Work with election organisations, political parties and BSL users* to ensure that the needs of BSL users*are being met, enabling them to participate fully in politics.

Update June 2021

The Scottish Government works with the Scottish Parliament Political Parties Panel, Inclusion Scotland, the Electoral Commission and the Electoral Management Board (EMB) to promote awareness of the challenges faced by BSL users at elections. Inclusion Scotland attended meetings of the SPPPP to discuss these issues, and encourage attendees to sign up to their Access to Politics Charter.

We have also engaged through the EMB on the work undertaken by electoral professionals in this regard. In addition to the information campaigns by the Electoral Commission outlined in Action 67 below, Returning Officers used social media and other platforms to communicate information on voting to BSL users. Electoral Registration Officers provided information on postal voting through a TV advert which provided information of particular relevance during the pandemic, a subtitled version of which was made available on social media.

Action No. 67


Work with the Electoral Commission in ensuring improved information about voting for BSL users* is made available in time for the next Scottish Parliament election in 2021 and review whether it has been effective.

Update June 2021

The Electoral Commission worked extensively to ensure BSL users were provided with the information they needed ahead of the election.

This included a series of BSL videos based on the information booklet sent to all households. The videos cover registering to vote, how to complete the ballot papers, what to expect when voting in terms of COVID-19 safety measures and other important information. They are available on the Electoral Commission's YouTube channel here. Links to these videos were shared extensively across social media platforms and with partners in the stakeholder community.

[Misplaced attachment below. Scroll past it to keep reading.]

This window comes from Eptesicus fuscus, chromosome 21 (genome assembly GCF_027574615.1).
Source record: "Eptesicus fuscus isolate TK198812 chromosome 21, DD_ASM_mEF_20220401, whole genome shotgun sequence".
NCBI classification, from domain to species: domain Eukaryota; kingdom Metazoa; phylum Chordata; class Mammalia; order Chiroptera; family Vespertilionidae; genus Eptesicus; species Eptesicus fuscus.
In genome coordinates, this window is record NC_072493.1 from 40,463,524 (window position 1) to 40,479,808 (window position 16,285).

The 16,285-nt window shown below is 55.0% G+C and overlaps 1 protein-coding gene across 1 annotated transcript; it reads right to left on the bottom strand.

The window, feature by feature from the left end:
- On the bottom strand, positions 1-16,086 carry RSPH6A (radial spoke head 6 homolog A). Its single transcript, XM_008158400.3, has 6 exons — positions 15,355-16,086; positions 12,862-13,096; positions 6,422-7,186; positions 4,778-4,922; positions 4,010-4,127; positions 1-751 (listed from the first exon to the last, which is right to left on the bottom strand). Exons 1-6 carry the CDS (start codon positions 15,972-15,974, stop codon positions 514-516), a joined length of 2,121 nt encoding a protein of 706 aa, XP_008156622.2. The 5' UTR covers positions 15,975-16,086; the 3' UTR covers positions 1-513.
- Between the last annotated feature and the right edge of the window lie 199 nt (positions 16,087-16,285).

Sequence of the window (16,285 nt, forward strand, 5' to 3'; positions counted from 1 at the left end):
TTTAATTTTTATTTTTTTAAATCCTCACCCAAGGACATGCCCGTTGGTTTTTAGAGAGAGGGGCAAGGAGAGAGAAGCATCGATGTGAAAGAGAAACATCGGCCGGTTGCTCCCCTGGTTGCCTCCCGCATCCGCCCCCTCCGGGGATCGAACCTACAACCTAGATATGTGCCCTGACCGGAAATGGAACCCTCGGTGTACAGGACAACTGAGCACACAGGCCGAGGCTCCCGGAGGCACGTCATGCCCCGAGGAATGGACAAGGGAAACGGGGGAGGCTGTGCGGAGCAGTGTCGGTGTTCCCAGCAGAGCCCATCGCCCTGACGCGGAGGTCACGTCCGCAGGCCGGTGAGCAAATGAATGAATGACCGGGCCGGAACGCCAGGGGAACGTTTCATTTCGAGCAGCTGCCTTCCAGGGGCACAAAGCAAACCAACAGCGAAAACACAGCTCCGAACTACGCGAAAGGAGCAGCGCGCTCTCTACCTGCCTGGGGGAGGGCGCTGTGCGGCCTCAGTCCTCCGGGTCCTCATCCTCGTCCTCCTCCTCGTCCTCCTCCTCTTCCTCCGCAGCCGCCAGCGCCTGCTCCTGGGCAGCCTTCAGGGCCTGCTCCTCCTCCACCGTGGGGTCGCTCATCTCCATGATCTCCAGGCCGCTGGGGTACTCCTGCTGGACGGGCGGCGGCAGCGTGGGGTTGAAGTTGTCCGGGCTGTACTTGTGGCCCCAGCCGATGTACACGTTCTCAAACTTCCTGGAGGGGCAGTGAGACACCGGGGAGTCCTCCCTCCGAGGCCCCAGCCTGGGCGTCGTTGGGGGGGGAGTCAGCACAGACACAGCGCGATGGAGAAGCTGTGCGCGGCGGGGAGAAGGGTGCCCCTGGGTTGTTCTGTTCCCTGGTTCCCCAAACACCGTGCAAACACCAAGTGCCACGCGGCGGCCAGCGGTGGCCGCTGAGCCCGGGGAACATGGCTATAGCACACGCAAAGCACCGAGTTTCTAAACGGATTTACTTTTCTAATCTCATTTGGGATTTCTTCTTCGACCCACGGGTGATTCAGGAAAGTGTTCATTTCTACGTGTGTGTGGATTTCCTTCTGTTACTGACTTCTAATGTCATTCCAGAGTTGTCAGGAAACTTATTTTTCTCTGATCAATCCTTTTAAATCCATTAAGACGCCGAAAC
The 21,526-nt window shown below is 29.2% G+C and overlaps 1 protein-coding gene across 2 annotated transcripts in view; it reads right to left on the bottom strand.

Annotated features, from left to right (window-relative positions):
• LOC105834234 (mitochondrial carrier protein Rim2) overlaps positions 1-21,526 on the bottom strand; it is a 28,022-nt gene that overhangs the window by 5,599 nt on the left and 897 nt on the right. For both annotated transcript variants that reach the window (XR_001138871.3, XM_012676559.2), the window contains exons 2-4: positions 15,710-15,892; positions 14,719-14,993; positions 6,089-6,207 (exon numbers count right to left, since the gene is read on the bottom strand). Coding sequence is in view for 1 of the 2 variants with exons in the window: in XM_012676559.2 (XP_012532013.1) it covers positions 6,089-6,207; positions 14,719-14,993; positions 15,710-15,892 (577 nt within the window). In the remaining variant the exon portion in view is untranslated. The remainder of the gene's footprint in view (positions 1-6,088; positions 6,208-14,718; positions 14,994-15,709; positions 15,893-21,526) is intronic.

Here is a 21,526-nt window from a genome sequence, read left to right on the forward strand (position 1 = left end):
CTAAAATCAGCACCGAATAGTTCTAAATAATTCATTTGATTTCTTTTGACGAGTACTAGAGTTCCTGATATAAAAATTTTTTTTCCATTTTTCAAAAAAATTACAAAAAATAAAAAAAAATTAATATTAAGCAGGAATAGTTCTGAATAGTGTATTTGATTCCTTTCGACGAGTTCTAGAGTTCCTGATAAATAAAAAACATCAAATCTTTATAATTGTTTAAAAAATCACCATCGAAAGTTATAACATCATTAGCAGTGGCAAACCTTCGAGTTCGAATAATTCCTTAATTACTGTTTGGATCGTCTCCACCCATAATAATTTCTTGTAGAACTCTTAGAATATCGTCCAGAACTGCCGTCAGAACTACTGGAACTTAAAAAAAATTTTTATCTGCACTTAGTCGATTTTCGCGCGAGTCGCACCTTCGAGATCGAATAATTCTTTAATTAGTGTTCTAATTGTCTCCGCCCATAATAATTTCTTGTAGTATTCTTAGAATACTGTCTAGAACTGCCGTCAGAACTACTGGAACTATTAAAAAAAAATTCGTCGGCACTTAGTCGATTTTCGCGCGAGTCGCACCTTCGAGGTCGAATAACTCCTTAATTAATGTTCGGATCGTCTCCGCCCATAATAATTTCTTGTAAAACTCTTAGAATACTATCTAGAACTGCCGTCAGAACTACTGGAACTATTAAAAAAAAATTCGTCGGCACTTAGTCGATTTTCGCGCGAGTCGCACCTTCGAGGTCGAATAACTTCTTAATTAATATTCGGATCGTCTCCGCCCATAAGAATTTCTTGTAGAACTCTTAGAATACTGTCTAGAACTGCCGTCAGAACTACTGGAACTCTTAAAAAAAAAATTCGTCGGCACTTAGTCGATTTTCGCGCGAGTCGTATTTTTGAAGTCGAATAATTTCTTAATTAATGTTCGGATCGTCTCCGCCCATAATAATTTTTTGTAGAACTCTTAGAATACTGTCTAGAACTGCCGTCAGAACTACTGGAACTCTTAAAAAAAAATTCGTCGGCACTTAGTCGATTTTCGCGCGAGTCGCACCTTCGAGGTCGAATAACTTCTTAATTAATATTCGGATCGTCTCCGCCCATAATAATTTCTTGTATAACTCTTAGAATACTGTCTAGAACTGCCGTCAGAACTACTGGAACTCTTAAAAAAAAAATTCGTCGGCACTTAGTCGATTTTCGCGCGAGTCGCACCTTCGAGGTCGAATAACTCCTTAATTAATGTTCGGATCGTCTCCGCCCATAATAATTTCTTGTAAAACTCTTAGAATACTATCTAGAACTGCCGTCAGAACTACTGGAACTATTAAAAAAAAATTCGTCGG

The Commission also provides extensive guidance to electoral professionals, and the Polling Station Handbook included specific information to help Returning Officers support voters with disabilities, including an accessibility checklist for setup at polling stations.

As a result of provisions in the Scottish Elections (Reform) Act 2020, the Commission must include an evaluation of the accessibility arrangements and outcomes in their reports on Scottish elections. The evaluation process will include contributions from the stakeholder community and people with disabilities, as well as continuing engagement with the Scottish Government on best practice and lessons learned.

Action No. 68


Work with the political parties, encouraging them to produce election information in BSL in time for the next Scottish Parliament election in 2021.

Update June 2021

As noted in Action 66 above, the Scottish Government has worked with the SPPPP to promote consideration of these important issues. The Electoral Commission report on accessibility at the recent Scottish Parliament election will also provide useful detail on actions taken to support disabled candidates and voters in 2021.

Action No. 69


Promote public appointments as a way of participating in public life by producing information about public appointments in BSL, and promoting public appointments specifically to BSL users*.

Update June 2021

In 2019 we commissioned Deaf Action to produce a video on public appointments specifically for Deaf and Deafblind BSL users which is hosted on the public appointments website (Appointed for Scotland).

Action No. 70


Ensure that the Scottish Government guidance about board appointments includes specific reference to BSL users*.

Update June 2021

The public appointments website (Appointed for Scotland) signposts Deaf and Deafblind BSL users to the contactSCOTLAND-BSL, the on-line British Sign Language interpreting service.